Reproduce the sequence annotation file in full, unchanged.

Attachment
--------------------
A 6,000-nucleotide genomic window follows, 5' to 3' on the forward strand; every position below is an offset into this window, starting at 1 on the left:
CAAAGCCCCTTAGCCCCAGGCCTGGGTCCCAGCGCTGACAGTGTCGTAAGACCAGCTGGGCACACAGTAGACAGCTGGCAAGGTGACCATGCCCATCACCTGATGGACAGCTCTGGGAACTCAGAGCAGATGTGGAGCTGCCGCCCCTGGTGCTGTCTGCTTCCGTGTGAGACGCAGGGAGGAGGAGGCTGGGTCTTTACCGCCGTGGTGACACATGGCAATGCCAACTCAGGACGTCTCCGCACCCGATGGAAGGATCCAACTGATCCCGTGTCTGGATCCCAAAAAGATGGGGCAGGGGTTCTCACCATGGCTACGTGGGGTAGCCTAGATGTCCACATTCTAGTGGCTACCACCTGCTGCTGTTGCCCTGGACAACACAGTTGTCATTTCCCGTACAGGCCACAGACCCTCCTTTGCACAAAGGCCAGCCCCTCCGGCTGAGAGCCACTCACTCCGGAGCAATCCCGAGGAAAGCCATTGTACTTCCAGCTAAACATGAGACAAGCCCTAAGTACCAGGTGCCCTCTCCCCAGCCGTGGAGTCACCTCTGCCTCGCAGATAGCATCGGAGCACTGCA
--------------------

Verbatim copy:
A 6,000-nucleotide genomic window follows, 5' to 3' on the forward strand; every position below is an offset into this window, starting at 1 on the left:
CAAAGCCCCTTAGCCCCAGGCCTGGGTCCCAGCGCTGACAGTGTCGTAAGACCAGCTGGGCACACAGTAGACAGCTGGCAAGGTGACCATGCCCATCACCTGATGGACAGCTCTGGGAACTCAGAGCAGATGTGGAGCTGCCGCCCCTGGTGCTGTCTGCTTCCGTGTGAGACGCAGGGAGGAGGAGGCTGGGTCTTTACCGCCGTGGTGACACATGGCAATGCCAACTCAGGACGTCTCCGCACCCGATGGAAGGATCCAACTGATCCCGTGTCTGGATCCCAAAAAGATGGGGCAGGGGTTCTCACCATGGCTACGTGGGGTAGCCTAGATGTCCACATTCTAGTGGCTACCACCTGCTGCTGTTGCCCTGGACAACACAGTTGTCATTTCCCGTACAGGCCACAGACCCTCCTTTGCACAAAGGCCAGCCCCTCCGGCTGAGAGCCACTCACTCCGGAGCAATCCCGAGGAAAGCCATTGTACTTCCAGCTAAACATGAGACAAGCCCTAAGTACCAGGTGCCCTCTCCCCAGCCGTGGAGTCACCTCTGCCTCGCAGATAGCATCGGAGCACTGCA